Bruce Westbrook of the Houston Chronicle gave the film one star out of four and said it had a "contrived plot" and wrote "what it's really about, more than sensitivity for displaced people or social analyses, is violence — hideous, gruesome, over-the-top violence." Westbrook said "For Cronenberg, such cheap sensationalism is business as usual, and this far into his career, that business has slipped into artistic bankruptcy." Westbrook wrote the film "isn't about Russian gangs so much as Cronenberg's own dark passions not just for violence but excruciating carnage, which he brandishes mercilessly" and that the film was "a stifling descent into grim shock and disturbing awe."[28]

Awards and nominations

Eastern Promises won the Audience Prize for best film on September 15, 2007, at the 2007 Toronto International Film Festival.[17] The film received three Golden Globe nominations for the 65th Golden Globe Awards, being nominated for Best Motion Picture - Drama, Best Original Score and a Best Actor – Motion Picture Drama nomination for Mortensen, but the film failed to win any.[29][30] The film was nominated in five different categories in the British Independent Film Awards for 2007, and won in one category: Best Performance by an Actor in a British Independent Film (for Mortensen).[31]

Mortensen was also nominated for Academy Award for Best Actor at the 80th Academy Awards,[32] but told the Associated Press: "If there's a strike I will not go." — a reference to the ongoing Writers Guild of America strike.[33] On February 12, 2008, the strike ended, and he attended the ceremony, although he lost the award to Daniel Day-Lewis for There Will Be Blood. Eastern Promises received twelve nominations at the 28th Genie Awards, tying with the film Shake Hands with the Devil for most nominations, and won seven, Best Supporting Actor (Mueller-Stahl), Screenplay, Cinematography, Editing, Musical Score, Overall Sound, Sound Editing.[34][35][36][37] It was also the last TIFF People's Choice Award winner to not win any of its Oscar nominations until Steven Spielberg's The Fabelmans in 2022.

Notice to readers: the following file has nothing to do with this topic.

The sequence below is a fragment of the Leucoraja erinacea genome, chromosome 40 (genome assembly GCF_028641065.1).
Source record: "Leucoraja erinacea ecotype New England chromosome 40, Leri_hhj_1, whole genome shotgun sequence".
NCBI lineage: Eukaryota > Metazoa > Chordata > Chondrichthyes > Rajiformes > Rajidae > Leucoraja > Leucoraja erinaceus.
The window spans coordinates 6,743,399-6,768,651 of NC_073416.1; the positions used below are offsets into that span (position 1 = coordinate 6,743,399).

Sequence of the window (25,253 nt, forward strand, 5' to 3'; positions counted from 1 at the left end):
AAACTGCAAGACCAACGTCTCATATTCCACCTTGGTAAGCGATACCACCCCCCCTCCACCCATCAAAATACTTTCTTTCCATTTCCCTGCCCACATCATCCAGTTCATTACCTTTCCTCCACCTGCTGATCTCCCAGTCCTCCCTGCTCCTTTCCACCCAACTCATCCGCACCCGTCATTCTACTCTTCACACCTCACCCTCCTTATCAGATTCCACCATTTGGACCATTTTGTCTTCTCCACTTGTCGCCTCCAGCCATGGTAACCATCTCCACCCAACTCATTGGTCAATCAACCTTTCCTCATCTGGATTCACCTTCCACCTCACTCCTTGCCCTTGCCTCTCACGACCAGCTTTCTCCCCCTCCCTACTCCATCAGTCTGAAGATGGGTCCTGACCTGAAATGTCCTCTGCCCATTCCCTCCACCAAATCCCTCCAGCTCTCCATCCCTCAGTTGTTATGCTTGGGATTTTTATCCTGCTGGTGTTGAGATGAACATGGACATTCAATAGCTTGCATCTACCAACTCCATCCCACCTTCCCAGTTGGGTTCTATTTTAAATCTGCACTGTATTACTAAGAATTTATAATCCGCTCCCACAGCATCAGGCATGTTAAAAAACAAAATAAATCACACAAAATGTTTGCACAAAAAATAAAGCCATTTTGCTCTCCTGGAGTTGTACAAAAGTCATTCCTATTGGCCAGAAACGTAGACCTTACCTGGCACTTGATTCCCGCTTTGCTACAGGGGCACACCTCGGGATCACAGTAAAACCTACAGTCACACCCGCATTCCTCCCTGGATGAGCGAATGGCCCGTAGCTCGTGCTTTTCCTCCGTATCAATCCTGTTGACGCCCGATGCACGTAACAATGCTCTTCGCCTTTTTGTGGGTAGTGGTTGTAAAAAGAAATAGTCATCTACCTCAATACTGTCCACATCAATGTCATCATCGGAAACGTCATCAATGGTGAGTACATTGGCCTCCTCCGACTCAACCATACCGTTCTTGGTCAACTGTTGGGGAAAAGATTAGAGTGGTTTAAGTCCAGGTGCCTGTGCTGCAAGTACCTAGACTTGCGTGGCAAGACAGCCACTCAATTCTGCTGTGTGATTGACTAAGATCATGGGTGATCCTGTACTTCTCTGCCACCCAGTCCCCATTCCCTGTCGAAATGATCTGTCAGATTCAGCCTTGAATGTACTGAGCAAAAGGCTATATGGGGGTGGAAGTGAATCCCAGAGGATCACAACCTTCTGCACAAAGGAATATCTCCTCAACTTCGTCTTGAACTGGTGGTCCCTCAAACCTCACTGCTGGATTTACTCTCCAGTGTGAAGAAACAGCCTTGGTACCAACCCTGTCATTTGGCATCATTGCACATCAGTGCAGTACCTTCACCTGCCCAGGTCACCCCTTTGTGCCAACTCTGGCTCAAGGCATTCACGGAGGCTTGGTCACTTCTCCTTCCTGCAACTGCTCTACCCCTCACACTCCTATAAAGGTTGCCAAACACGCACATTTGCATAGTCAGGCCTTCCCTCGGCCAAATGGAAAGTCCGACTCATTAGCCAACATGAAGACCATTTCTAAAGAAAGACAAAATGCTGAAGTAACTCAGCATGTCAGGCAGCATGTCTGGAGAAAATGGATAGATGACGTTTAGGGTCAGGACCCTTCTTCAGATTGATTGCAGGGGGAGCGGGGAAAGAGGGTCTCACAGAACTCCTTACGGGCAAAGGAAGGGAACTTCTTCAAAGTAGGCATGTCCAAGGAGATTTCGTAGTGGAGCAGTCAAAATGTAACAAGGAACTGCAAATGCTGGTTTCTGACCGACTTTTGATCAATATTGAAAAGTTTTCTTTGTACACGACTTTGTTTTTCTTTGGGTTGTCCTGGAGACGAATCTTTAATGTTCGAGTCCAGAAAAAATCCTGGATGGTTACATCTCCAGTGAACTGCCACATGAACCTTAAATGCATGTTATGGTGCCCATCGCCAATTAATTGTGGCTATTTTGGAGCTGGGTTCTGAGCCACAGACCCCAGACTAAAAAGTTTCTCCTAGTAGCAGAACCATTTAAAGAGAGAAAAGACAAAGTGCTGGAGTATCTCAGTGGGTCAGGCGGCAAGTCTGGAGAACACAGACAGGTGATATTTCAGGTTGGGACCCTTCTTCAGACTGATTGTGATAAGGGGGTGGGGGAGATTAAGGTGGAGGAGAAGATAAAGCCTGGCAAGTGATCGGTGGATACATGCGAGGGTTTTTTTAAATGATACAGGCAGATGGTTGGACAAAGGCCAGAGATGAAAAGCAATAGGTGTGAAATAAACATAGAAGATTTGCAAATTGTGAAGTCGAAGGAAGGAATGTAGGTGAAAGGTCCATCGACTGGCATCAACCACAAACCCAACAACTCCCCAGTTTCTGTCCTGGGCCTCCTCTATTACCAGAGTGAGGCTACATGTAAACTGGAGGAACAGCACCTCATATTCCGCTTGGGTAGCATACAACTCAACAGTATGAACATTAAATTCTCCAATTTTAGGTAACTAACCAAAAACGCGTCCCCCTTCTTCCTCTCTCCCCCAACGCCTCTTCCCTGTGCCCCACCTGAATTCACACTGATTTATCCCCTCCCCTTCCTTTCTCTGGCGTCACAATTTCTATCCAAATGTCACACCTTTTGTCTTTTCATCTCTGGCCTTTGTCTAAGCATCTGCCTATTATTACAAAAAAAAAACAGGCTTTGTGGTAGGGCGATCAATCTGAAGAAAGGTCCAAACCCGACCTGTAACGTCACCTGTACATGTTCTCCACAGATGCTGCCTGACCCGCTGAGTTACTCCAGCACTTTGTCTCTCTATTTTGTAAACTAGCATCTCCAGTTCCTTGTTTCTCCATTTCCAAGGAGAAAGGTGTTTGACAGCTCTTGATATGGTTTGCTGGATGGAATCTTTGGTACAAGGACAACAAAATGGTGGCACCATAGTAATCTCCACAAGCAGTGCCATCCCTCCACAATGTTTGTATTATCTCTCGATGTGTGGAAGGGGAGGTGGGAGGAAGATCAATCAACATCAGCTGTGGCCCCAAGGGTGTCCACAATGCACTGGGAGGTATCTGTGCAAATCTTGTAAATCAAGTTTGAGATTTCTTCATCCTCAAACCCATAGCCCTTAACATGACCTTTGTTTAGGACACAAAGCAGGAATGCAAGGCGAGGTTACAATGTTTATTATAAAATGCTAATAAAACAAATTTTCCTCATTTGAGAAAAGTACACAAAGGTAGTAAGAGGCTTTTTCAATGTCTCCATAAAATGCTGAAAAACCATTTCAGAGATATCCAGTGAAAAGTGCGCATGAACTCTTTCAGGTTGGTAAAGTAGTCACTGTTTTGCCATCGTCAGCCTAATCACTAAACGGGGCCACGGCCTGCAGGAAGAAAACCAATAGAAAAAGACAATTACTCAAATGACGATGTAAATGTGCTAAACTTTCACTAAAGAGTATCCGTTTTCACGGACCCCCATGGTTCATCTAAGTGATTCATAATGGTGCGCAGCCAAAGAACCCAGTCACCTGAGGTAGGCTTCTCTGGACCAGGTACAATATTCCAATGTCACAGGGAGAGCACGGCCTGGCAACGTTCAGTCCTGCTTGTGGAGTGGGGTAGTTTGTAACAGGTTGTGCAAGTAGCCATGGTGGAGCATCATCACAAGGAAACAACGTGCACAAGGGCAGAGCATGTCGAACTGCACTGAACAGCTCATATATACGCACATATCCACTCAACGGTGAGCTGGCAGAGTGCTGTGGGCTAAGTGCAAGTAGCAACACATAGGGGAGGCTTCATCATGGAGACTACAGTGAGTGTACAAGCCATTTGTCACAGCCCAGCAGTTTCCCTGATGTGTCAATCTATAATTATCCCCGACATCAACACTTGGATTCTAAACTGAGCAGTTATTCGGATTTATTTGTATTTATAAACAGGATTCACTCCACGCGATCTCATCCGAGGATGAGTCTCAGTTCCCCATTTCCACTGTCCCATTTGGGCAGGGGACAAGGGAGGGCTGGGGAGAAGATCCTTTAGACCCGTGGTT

Top ten lists

The film appeared on many critics' top ten lists of the best films of 2007.[38]

Cancelled sequel

Speaking in August 2010, Cassel said that a sequel was discussed with Cronenberg whilst they were filming A Dangerous Method. Cassel suggested that the sequel will be filmed in Russia with Cassel and Mortensen reprising their roles.[40] In April 2012, producer Paul Webster told Screen International that a sequel was in the works, which would reunite director Cronenberg, writer Knight, and actor Mortensen. The film was said to be made by Webster's new production company Shoebox Films in collaboration with Focus Features and was to begin production in early 2013.[41] That August, however, Cronenberg stated that Eastern Promises 2 was "dead": "We were supposed to start shooting 'Eastern Promises 2' in October ... [But] It's done. If you don't like it talk to James Schamus at Focus. It was his decision."[42] On December 2, 2020, Knight revealed that the sequel became the upcoming separate Martin Zandvliet film Small Dark Look starring Jason Statham.[43]


  1. ^ a b c "Eastern Promises (2007)". Box Office Mojo. IMDb. Retrieved March 17, 2019.
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  3. ^ "Eastern Promises". British Board of Film Classification. Retrieved November 9, 2014.
  4. ^ "EASTERN PROMISES". BFI.org.uk. Archived from the original on September 25, 2013. Retrieved April 11, 2012.
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  6. ^ "Pictures of the Farmiloe Building at LocationWorks.com".[dead link]
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  9. ^ Per DVD commentary.